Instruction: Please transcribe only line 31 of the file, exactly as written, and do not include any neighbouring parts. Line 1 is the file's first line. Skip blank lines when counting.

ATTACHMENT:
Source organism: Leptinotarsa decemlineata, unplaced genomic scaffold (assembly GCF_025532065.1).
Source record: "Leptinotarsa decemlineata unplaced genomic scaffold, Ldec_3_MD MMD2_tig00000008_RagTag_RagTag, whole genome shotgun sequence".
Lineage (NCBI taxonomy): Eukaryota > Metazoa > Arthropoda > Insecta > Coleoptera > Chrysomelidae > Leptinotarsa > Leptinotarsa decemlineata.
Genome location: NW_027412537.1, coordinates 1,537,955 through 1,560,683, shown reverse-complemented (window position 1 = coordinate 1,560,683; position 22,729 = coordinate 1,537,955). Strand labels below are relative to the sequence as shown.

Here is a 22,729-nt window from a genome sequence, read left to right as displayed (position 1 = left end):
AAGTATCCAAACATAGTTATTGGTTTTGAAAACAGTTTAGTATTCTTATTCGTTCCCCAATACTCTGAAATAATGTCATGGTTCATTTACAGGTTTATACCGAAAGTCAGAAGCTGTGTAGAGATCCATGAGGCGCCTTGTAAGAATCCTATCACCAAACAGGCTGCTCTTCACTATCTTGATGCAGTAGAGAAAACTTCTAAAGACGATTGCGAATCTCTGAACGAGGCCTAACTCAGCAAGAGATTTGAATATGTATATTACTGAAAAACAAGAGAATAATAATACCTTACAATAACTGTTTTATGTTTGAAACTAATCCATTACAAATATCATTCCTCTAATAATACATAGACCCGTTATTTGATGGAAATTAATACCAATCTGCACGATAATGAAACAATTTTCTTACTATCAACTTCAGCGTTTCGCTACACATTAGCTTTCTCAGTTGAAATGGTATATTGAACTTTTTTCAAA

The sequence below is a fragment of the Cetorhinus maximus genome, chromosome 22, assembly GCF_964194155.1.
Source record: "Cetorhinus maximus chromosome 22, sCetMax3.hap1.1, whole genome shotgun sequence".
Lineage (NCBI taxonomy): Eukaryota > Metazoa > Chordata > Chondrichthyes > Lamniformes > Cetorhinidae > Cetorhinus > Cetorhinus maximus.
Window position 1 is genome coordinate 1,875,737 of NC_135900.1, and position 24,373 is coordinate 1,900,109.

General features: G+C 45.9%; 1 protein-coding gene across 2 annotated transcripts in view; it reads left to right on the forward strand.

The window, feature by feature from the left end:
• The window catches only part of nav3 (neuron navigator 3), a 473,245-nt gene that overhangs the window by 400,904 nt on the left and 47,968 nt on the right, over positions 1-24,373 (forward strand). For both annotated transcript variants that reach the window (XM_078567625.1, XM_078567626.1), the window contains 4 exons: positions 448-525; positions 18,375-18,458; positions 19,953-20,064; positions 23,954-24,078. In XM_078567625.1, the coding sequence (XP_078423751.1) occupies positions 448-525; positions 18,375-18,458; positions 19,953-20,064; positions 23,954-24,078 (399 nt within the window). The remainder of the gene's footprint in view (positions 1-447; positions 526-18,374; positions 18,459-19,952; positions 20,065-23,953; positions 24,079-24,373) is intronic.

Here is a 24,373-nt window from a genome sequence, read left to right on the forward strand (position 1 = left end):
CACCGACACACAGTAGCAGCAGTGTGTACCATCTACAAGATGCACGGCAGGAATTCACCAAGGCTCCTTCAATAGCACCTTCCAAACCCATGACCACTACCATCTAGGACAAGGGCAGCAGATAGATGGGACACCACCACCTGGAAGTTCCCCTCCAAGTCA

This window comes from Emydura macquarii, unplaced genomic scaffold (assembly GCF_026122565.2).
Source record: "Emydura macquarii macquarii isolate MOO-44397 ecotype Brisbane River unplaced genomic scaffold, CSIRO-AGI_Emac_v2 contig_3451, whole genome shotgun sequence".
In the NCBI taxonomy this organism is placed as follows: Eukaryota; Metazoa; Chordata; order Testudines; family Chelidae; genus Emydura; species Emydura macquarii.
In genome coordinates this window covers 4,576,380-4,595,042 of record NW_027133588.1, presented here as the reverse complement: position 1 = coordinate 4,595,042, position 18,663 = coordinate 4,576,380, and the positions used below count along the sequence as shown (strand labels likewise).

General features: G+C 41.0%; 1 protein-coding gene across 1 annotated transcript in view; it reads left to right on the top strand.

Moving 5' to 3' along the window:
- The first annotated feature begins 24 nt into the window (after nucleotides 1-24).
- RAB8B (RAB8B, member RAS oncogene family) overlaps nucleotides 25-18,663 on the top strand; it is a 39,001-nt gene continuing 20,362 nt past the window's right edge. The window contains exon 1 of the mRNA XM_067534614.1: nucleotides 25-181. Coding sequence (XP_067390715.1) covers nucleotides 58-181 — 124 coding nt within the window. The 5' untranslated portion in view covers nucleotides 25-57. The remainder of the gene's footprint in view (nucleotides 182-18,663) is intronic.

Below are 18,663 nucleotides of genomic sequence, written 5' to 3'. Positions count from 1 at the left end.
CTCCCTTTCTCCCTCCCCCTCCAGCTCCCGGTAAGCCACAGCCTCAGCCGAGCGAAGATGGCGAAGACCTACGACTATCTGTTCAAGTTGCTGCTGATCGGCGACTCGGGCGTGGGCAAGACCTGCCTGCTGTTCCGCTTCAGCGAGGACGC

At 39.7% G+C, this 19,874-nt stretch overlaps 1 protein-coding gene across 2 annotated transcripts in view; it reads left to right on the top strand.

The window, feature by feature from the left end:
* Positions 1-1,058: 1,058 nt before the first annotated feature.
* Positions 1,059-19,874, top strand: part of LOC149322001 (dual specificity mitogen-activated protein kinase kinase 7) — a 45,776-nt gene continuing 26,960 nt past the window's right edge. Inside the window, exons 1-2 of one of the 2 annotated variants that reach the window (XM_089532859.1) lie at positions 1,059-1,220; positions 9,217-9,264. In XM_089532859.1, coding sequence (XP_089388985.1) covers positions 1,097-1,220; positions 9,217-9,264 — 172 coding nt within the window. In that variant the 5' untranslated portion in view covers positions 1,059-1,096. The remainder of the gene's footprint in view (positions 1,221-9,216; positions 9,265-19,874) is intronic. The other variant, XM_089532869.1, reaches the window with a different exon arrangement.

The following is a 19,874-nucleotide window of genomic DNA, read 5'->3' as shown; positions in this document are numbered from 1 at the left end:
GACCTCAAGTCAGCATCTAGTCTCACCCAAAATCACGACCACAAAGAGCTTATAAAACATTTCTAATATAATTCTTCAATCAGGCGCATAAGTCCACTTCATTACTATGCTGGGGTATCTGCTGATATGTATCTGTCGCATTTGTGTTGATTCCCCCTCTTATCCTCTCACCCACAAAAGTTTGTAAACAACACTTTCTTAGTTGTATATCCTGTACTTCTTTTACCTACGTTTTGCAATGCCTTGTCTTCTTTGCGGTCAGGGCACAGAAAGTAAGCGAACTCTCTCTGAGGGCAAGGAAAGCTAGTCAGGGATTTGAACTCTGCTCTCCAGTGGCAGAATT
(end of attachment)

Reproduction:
GACCTCAAGTCAGCATCTAGTCTCACCCAAAATCACGACCACAAAGAGCTTATAAAACATTTCTAATATAATTCTTCAATCAGGCGCATAAGTCCACTTCATTACTATGCTGGGGTATCTGCTGATATGTATCTGTCGCATTTGTGTTGATTCCCCCTCTTATCCTCTCACCCACAAAAGTTTGTAAACAACACTTTCTTAGTTGTATATCCTGTACTTCTTTTACCTACGTTTTGCAATGCCTTGTCTTCTTTGCGGTCAGGGCACAGAAAGTAAGCGAACTCTCTCTGAGGGCAAGGAAAGCTAGTCAGGGATTTGAACTCTGCTCTCCAGTGGCAGAATT